The French photographer was detained on Monday 08 May and is now being held at a migration centre, according to Reporters Without Borders' Turkish representative
French photographer Mathias Depardon has been arrested in South East Turkey, according to Erol Önderoğlu, the Turkish representative for the Reporters Without Borders NGO.
Önderoğlu tweeted on 10 May that Depardon had been taken into custody after taking pictures of the ancient city of Hasankeyf and the Euphrates river; he added shortly afterwards that Depardon had been detained for 35 hours then transferred to the Immigration Administration [a migration centre], and had two cameras confiscated.
On 10 May Önderoğlu tweeted with an update, stating that Depardon “faces ‘deport’ or ‘administrative detention’ at MigrationCenter (Lawyer)”. It is believed that Depardon was shooting on assignment for National Geographic – which was tagged in Önderoğlu’s first tweet.
Önderoğlu was himself was placed under pre-trial arrest in June 2016, along with Ahmet Nesin and academic Sebnem Korur Fincanci, over charges of disseminating “terrorist propaganda”, after participating in a solidarity campaign supporting Ozgur Gundem, a pro-Kurdish publication, according to a report published on 21 June 2016 by The Guardian.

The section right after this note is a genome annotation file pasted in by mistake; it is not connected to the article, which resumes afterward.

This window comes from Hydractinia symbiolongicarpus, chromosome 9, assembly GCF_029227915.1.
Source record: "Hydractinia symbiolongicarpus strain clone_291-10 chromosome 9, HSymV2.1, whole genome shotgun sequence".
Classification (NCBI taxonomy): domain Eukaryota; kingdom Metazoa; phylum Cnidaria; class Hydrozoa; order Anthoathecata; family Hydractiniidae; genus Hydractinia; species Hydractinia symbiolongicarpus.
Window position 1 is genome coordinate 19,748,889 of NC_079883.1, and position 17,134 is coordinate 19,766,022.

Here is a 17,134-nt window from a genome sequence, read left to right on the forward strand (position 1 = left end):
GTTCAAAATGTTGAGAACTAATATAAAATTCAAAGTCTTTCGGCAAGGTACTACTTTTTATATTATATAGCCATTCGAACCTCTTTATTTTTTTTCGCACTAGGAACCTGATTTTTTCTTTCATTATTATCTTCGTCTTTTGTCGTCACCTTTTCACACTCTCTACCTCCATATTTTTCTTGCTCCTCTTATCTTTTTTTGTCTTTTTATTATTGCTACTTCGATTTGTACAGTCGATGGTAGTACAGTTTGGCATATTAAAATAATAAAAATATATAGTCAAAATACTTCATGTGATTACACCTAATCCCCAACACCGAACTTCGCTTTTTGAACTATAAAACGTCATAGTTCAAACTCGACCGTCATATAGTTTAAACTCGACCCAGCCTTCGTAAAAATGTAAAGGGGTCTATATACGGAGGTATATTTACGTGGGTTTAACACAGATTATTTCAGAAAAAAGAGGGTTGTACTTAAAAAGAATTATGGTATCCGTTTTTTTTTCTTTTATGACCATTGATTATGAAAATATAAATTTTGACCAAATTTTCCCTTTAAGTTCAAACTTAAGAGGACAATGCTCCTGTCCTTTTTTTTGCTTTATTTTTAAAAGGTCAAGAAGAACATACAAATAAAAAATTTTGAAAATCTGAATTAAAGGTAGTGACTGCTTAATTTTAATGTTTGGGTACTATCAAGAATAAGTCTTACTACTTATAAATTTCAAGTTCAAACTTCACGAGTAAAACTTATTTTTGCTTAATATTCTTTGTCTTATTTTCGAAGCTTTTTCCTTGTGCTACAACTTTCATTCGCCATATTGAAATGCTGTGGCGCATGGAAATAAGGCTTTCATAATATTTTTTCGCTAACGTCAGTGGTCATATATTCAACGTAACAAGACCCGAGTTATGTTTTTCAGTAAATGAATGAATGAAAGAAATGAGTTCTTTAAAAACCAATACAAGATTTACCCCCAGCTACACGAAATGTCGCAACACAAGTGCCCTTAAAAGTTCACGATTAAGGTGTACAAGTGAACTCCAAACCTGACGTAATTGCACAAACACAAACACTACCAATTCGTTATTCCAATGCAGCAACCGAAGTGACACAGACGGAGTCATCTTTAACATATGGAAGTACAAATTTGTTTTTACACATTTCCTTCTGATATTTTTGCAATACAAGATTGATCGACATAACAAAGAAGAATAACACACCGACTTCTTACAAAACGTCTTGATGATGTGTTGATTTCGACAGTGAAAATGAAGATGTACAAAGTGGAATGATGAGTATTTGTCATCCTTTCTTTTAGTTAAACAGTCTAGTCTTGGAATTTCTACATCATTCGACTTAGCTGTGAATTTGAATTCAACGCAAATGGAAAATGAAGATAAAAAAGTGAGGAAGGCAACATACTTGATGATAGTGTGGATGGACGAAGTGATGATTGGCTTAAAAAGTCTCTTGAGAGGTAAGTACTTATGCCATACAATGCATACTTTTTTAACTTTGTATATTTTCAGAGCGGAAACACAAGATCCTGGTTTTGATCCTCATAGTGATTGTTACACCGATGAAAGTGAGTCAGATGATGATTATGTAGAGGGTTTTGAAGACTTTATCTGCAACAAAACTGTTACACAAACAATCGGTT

The Stockholm Center for Freedom has detailed numerous other recent journalist arrests in its report on Depardon’s detention today – including the detention of Gabriele del Grande on 09 April, “detained during a security check in the souther province of Hatay”. SCF states that del Grande had been interviewing Syrian refugees for a book he is writing about the current war in Syria and the rise of the Islamic State in Iraq and the Levant, and that he was released by a Turkish court on 25 April.
“Stockholm Center for Freedom (SCF) has documented that 237 journalists are now in jails, most in pre-trial detention languishing in notorious Turkish prisons without even a conviction,” the SCF report concludes. “Of those in Turkish prisons, 215 are arrested pending trial, only 22 journalists remain convicted and serving time in Turkish prisons.
“An outstanding detention warrants [sic] remain for 100 journalists who live in exile or remain at large in Turkey. Detaining tens of thousands of people over alleged links to the movement, the government also closed down more than 180 media outlets after the coup attempt.”
Born in 1980 in France, Mathias Depardon was raised in France, Belgium and the USA, and briefly joined the Belgian national newspaper Le Soir after studying communication and journalism in Brussels. Subsequently devoting himself to reportage and feature work, he went on to win the Laureate of the Bourse du Talent in 2011 for his report Beyond The Border, a story on refugees in Greece.
Now based in Istanbul, Mathias is regularly published and commissioned by leading titles such as Le Monde Magazine, Monocle, Elle, Internazionale, The Sunday Times Magazine and Foreign Policy, and is distributed by Institute. His project on Baku, Tales from the Land of Fire, was published by BJP last year.